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The Need.

The twin ports of Los Angeles and Long Beach are struggling with unprecedented congestion, and the resulting supply chain pressures continue to wreak havoc on the economy.


More than 40% of the Nation's imports from Asia come through these ports, and most freight containers in the Ports are moved by trucks, which are often forced to idle for hours due to high traffic and the lack of available land to process the overwhelming amount of container traffic. 


This traffic has severely restricted the elevated flow of goods through the ports, forcing businesses and households to continue to deal with delayed items and the added burden of the highest inflation rate in 40 years.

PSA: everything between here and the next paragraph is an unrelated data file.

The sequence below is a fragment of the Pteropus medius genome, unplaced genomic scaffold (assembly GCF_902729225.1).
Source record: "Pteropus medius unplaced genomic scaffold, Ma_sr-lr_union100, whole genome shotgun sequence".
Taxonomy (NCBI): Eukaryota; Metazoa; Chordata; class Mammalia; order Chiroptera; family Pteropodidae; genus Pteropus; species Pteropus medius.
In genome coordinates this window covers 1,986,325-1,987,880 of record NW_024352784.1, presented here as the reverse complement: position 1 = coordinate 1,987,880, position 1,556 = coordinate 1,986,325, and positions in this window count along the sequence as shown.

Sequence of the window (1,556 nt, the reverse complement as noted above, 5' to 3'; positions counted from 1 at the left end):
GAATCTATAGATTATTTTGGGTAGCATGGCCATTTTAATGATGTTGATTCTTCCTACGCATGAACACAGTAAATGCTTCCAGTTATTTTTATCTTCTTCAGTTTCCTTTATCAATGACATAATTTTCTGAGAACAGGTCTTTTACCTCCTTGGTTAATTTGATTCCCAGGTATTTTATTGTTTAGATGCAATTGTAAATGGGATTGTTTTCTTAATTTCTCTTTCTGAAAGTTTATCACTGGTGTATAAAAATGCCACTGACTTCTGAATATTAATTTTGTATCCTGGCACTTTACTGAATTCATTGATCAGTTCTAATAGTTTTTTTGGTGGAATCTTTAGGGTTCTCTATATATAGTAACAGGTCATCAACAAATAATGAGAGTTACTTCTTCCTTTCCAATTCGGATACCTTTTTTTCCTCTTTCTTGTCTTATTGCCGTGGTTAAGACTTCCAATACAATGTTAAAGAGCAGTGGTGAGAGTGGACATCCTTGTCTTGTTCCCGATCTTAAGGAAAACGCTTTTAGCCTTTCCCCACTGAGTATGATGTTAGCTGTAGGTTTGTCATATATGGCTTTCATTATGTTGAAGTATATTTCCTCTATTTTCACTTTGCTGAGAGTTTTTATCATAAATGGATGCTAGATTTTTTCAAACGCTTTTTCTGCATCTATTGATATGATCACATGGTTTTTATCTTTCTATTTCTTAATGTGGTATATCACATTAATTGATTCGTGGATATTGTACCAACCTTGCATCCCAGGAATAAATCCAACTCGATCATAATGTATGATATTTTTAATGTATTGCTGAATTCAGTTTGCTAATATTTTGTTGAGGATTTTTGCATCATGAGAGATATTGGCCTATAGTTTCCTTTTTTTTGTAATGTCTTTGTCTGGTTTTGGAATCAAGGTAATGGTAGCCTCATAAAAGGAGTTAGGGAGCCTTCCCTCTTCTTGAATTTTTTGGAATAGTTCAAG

Unfortunately, this trend shows no indication of reversing anytime soon. Today, more than 20 million containers are processed by the Ports of Los Angeles and Long Beach annually, with that number projected to rise to 34 million by 2030. The math is simple - the Ports have run out of room to handle TEUs, creating the critical need for a relief valve.

The Mojave Inland Port is that relief valve, and it will speed the flow of goods to their destinations by processing up to 3 million TEUs per year. These containers will be offloaded from ships to dockside trains, where they will be transported through the underutilized Alameda Corridor directly to Mojave, which will serve as a hub for distributing the containers to their final destinations.

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